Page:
By: Mario Stojanac
Regardless of its veracity, the story of the discovery of coffee is charming enough to lend itself a little believability. As the story goes, an Ethiopian goatherder named Kaldi noticed his goats were very energetic once they fed on a unique looking red bean. He tasted the beans, marveled at the flavour and carried a branch, heavy with coffee beans, to a monastery. Unimpressed, the presiding holy man threw the tree into a fire, the roasting beans releasing their magical aroma.
I first hear this story on the Finca Lerida Coffee Estate in northern Panama’s Boquete Province. Looking around at the lush vegetation and mountainous slopes, I don’t know whether to picture Kaldi’s famous goats or the more appropriate (and likely) Panamanian monkeys frolicking around on a caffeine buzz. It is a truly wondrous scene as the sun beats down on the high altitude plantation (at around 6000 ft) with the Bajareque coming down the slope, bringing with it cooling winds and droplets of moisture from the misty mountain tops. This, it turns out, is perfect coffee growing weather.
Finca Lerida was until recently owned by some members of the Collins Family, one of whom is Panama’s premium chef, Charlie Collins, and owner of the nearby Panamonte Inn, our most luxurious home base. It is at his suggestion that we embark upon this plantation tour, which includes a cupping of various coffees. It turns out that high altitude Panamanian coffee is a hidden jewel and quite comparable to neighbouring Costa Rican beans. These are complex coffees, hand-picked, small batch roasted, free of bitterness, and flavourful without being overbearing. Our tour guide explains that coffee tastings usually involve a light roast bean as it is difficult to hide any flaws that way; my coffee-loving palate has to agree.
Inevitably, conversation turns to the much-vaunted jewel in Panama’s coffee crown: Gesha coffee. This premium bean (romantically misnamed as Geisha at times) has snagged many of the gold medals at International coffee cuppings. This does come at a price, recently as high as $ 130.00/lb for the award-winner from Esmeralda Estate. Starbucks was even offering Gesha (though Costa Rican) to some of their premier clients and subject to availability due to the very low yields. It turns out that we have enjoyed at least some of it in Finca Lerida’s blends, though due to a somewhat haphazard planting plan by the original owner many decades ago, the coffee varietals are interspersed amongst each other without any clear delineation. As a true coffee lover I want more – I want to try this one on its own.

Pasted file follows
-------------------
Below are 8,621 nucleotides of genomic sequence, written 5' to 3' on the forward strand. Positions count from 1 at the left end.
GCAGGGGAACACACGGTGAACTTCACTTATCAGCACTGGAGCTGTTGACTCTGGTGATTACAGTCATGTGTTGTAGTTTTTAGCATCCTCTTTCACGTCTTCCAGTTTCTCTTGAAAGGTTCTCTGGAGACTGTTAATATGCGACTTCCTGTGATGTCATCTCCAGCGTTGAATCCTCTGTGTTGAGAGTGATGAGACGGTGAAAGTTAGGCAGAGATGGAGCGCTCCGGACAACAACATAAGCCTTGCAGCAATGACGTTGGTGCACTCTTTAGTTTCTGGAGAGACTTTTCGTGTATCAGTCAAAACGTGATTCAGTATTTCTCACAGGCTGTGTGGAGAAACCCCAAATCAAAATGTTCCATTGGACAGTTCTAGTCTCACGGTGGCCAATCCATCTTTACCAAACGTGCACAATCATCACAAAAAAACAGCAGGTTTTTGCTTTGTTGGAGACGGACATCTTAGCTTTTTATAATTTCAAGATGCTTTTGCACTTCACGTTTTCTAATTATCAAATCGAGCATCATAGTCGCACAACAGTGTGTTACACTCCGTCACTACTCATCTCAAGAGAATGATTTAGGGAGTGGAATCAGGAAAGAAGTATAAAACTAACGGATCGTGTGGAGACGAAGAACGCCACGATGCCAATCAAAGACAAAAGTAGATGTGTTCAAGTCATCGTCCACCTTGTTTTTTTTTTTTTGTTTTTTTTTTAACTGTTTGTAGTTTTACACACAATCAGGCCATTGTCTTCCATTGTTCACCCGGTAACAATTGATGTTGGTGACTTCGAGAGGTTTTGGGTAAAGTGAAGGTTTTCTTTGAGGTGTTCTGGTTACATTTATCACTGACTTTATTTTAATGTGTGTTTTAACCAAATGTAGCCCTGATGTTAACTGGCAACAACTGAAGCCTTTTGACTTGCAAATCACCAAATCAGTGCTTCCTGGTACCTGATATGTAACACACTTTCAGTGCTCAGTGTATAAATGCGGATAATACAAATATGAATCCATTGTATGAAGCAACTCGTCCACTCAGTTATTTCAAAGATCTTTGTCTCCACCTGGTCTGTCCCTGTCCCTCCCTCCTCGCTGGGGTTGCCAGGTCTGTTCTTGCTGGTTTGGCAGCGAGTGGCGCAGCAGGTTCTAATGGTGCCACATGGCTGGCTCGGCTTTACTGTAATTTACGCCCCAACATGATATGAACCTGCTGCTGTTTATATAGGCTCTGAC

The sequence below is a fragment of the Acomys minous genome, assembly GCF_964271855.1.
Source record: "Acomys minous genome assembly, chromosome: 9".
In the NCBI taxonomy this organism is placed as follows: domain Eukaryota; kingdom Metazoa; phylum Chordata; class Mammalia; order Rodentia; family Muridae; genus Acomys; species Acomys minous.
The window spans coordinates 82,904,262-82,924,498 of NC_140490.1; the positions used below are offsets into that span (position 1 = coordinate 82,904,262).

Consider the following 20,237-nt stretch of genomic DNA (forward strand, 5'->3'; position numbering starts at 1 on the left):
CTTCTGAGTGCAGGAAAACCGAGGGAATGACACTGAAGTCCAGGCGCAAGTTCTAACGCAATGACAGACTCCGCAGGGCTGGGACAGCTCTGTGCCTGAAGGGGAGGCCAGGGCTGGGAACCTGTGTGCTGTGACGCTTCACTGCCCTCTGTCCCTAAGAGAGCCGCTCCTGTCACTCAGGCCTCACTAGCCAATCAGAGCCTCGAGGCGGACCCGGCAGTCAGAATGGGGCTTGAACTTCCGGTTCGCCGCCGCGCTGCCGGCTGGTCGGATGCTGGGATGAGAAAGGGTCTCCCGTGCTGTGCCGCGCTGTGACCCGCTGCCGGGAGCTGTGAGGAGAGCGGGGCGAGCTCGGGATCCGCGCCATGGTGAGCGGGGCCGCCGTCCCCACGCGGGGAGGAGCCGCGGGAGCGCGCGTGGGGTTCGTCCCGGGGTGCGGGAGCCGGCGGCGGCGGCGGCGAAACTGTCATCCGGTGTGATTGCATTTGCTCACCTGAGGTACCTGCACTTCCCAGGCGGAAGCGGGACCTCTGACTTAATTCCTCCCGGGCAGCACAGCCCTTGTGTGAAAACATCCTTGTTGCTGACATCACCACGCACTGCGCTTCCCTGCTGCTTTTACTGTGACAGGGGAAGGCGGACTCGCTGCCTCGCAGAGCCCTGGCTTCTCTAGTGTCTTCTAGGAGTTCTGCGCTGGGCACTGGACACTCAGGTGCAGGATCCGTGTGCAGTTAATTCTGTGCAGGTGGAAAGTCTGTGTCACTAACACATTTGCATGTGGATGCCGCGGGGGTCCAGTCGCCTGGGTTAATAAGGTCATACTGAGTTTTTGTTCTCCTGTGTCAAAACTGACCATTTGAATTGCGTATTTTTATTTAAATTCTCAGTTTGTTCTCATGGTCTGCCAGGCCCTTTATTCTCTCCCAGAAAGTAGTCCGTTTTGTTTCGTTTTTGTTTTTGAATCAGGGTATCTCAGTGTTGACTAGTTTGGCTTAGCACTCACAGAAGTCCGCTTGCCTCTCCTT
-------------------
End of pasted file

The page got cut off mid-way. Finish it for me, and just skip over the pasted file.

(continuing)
We find ourselves at Café Ruiz, producers of their own coffee as well as distributors for various smaller coffee farms. And they happen to have some Gesha on hand around the corner from the Panamonte. I can hardly wait for the slow dripping water to filter through the individual-sized coffee basket. It’s a $ 9 sampling (enough for 3 small sample cups) but at this point price is no object. The question is – is it worth it? My answer, at least for myself as a coffee lover, is absolutely. It tastes of berries and flowers and is so flavourful yet subtle. I have not tasted anything like it before, much less straight black coffee, and I purchase a half-pound of Gesha for a more reasonable $30. If, however, your idea of coffee is loaded with cream and sugar, I would recommend you skip the Gesha and pick up a less expensive brand. This Gesha, for one, doesn’t want, or need, any partners.
WHERE TO EAT AND SLEEP in Boquete, Panama:
*Panamonte Inn for Panamanian fare made using local, seasonal ingredients including river trout, cilantro and tropical fruits galore. Menu by Chef Charlie Collins you can’t go wrong.
*The Rock for steaks, Central American and International food situated by the rolling river.
*La Ceiba Bakery for the best breads and baked goods in Boquete.
*Award winning accommodations at The Panamonte Inn – private “casitas” surrounding a tropical, lush garden courtyard.
Based in Toronto, Mario Stojanac is co-founder of the boutique food PR firm Sizzling Communications. He shares his love of food with wife and business partner, Mary Luz Mejia. Together, they have organized product launches and charity events as well as hosted culinary tours abroad, including Italy and Oaxaca, Mexico. A joint love of travel means that wanderlust is never far away, and Mario’s travels have taken him to over 30 countries, Panama being the latest stamp in his passport.